Moving from journalism to PR is often referred to as a ‘move to the dark side’ but my experience has shown this is far from the truth.
I recently joined Pinstone in the newly created role of technical content manager after more than 10 years working as an agricultural journalist at publications including The Press & Journal and Farmers Weekly.
I knew the time had come for a change in my career and while I was excited to join Pinstone, the agri-hack on my shoulder was warning me about this ‘move to the dark side’.
Would I like it? Would I miss journalism and the buzz of seeing my byline in print?
How wrong she was! It’s been anything but dark. I’ve been challenged in so many ways and it was definitely the right move for me.
Here are three reasons why my ‘move to the dark side’ was a smart move.
A role in PR is more creative than you might think.
The challenge of finding a new and innovative way of communicating a client’s services or products means you are constantly having to get creative to develop great content that taps into the news agenda or seasonal calendar. Identifying the right hook for a client is a very creative process that I’d underestimated with my journalistic background.
My role varies hugely from working on an advisory piece or writing a 2,000-word article for a leading crop magazine, to proof-reading LinkedIn posts and interviewing farmers.
In many ways, it’s very similar to my previous jobs as a journalist – I’m still creating great content – but my editor is now the client and while we all want to keep the reader happy, we also now have an objective to hit too.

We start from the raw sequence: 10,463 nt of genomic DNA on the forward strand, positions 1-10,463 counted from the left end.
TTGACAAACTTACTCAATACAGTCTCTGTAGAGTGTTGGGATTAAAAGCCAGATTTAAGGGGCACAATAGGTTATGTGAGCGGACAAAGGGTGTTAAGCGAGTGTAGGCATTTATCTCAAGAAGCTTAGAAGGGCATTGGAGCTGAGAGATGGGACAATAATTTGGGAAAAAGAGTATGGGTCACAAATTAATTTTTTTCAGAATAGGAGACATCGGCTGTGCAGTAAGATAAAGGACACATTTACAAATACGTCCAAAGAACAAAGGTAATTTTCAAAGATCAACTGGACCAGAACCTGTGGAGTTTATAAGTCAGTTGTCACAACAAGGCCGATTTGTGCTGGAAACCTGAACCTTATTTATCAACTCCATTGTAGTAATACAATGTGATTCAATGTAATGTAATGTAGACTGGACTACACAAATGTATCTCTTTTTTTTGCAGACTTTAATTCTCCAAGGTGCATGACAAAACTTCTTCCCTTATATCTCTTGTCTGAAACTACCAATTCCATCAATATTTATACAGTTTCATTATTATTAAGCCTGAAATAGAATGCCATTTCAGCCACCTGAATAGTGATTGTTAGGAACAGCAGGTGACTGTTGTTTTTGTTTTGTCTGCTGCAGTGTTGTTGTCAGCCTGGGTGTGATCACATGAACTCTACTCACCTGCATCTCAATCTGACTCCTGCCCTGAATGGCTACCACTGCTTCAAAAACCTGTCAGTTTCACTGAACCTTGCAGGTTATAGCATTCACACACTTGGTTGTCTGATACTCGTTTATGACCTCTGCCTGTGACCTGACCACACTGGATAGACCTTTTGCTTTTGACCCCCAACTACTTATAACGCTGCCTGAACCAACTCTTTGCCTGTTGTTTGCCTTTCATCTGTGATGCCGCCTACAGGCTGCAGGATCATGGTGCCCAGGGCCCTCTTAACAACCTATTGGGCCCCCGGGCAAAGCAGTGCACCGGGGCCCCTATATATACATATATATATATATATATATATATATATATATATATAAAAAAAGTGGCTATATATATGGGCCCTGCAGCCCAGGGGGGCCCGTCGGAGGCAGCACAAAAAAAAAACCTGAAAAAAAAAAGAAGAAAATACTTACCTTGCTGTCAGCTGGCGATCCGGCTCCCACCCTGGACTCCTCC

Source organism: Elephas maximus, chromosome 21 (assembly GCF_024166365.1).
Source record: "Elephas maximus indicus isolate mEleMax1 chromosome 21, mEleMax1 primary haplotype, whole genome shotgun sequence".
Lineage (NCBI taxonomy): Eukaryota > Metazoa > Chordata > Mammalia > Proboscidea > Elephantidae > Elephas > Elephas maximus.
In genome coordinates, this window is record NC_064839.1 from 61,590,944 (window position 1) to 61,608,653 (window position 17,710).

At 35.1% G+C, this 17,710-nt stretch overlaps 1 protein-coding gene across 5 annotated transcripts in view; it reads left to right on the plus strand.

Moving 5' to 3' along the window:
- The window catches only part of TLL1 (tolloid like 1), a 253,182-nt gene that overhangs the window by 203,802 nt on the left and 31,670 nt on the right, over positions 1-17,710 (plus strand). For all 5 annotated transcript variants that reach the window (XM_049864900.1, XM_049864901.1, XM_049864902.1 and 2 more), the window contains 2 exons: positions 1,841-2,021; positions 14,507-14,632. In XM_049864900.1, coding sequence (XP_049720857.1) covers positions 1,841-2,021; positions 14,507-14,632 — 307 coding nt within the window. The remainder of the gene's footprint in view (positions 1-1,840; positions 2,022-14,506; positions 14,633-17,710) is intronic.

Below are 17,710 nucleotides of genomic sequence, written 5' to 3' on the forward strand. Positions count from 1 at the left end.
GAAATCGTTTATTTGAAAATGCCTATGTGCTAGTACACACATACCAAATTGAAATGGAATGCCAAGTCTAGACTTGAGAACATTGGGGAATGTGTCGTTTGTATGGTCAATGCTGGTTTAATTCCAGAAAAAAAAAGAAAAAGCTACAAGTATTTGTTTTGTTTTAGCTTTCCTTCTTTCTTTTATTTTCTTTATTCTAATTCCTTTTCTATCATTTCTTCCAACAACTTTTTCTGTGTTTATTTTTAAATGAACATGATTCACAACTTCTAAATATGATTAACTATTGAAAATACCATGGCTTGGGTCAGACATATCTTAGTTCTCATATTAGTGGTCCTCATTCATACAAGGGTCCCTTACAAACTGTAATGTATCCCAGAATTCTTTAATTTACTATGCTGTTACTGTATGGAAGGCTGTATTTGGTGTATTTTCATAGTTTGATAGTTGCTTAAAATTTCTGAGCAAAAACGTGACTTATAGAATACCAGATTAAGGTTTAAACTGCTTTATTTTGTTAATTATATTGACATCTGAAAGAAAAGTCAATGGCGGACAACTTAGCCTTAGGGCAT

I’ve been blown away by the level of camaraderie at Pinstone since I joined in September 2022.
Although I work remotely, I feel very much part of the wider team – this is something I missed in my previous role as I worked in a much smaller team.
The structure of a PR agency means there’s more opportunity for collaborative working with colleagues.
Although we all work on different projects for different clients, it’s very much a case of everyone mucking in to get the job done. There’s definitely no ‘I’ in team at Pinstone, as we’ve a team matrix that ensures the sharing of expertise. Teamwork makes the dream work!
The move from journalism to PR can leave you asking – will I know how to do everything? Will I understand how they do things ‘on the other side’?In my new role, I’m being challenged to write things in different ways than how I’ve done in the past.
This means I’m learning new things all the time but I’m also able to help my colleagues learn from my experience of working as a journalist.
Learning is a two-way process at Pinstone – we all learn from each other through an extensive programme of in-house and external training to meet our Target 52 goal.I was pleased to contribute to this recently by delivering a refresher training session on how to write compelling content.
It’s refreshing to see that my new colleagues can hopefully learn as much from my experience of working on the other side, as I’m learning from them.